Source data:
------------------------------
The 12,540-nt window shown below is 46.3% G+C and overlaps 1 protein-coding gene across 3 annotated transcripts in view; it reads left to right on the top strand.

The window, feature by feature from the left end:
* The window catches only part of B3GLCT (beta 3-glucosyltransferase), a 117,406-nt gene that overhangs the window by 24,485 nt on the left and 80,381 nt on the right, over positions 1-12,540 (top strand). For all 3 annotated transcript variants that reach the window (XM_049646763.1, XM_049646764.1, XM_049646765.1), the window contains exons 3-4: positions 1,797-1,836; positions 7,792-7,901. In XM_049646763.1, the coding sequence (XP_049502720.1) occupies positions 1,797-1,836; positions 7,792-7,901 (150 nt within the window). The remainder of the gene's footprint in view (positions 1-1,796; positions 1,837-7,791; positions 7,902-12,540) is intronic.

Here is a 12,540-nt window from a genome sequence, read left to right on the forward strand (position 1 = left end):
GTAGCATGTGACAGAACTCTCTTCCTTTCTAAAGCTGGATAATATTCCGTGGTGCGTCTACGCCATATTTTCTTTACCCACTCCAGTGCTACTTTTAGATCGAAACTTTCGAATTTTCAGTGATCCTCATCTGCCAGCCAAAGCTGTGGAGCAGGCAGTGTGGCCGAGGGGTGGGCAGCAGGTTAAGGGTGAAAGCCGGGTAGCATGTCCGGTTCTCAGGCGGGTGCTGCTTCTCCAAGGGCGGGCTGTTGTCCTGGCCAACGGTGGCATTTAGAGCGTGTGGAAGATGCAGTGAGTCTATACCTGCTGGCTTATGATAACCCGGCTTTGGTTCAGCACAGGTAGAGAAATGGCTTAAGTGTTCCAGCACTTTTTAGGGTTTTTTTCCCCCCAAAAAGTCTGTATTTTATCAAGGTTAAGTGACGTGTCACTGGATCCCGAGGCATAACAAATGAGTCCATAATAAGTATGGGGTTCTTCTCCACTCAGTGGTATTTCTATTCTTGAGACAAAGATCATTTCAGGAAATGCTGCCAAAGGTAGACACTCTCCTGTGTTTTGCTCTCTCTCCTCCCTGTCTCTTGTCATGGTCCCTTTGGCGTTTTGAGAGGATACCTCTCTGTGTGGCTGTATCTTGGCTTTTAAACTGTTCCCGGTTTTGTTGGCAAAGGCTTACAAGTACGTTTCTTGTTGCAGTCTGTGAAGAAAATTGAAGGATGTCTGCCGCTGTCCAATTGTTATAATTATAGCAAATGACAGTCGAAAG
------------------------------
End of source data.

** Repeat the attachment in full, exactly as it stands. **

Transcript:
The 12,540-nt window shown below is 46.3% G+C and overlaps 1 protein-coding gene across 3 annotated transcripts in view; it reads left to right on the top strand.

The window, feature by feature from the left end:
* The window catches only part of B3GLCT (beta 3-glucosyltransferase), a 117,406-nt gene that overhangs the window by 24,485 nt on the left and 80,381 nt on the right, over positions 1-12,540 (top strand). For all 3 annotated transcript variants that reach the window (XM_049646763.1, XM_049646764.1, XM_049646765.1), the window contains exons 3-4: positions 1,797-1,836; positions 7,792-7,901. In XM_049646763.1, the coding sequence (XP_049502720.1) occupies positions 1,797-1,836; positions 7,792-7,901 (150 nt within the window). The remainder of the gene's footprint in view (positions 1-1,796; positions 1,837-7,791; positions 7,902-12,540) is intronic.

Here is a 12,540-nt window from a genome sequence, read left to right on the forward strand (position 1 = left end):
GTAGCATGTGACAGAACTCTCTTCCTTTCTAAAGCTGGATAATATTCCGTGGTGCGTCTACGCCATATTTTCTTTACCCACTCCAGTGCTACTTTTAGATCGAAACTTTCGAATTTTCAGTGATCCTCATCTGCCAGCCAAAGCTGTGGAGCAGGCAGTGTGGCCGAGGGGTGGGCAGCAGGTTAAGGGTGAAAGCCGGGTAGCATGTCCGGTTCTCAGGCGGGTGCTGCTTCTCCAAGGGCGGGCTGTTGTCCTGGCCAACGGTGGCATTTAGAGCGTGTGGAAGATGCAGTGAGTCTATACCTGCTGGCTTATGATAACCCGGCTTTGGTTCAGCACAGGTAGAGAAATGGCTTAAGTGTTCCAGCACTTTTTAGGGTTTTTTTCCCCCCAAAAAGTCTGTATTTTATCAAGGTTAAGTGACGTGTCACTGGATCCCGAGGCATAACAAATGAGTCCATAATAAGTATGGGGTTCTTCTCCACTCAGTGGTATTTCTATTCTTGAGACAAAGATCATTTCAGGAAATGCTGCCAAAGGTAGACACTCTCCTGTGTTTTGCTCTCTCTCCTCCCTGTCTCTTGTCATGGTCCCTTTGGCGTTTTGAGAGGATACCTCTCTGTGTGGCTGTATCTTGGCTTTTAAACTGTTCCCGGTTTTGTTGGCAAAGGCTTACAAGTACGTTTCTTGTTGCAGTCTGTGAAGAAAATTGAAGGATGTCTGCCGCTGTCCAATTGTTATAATTATAGCAAATGACAGTCGAAAG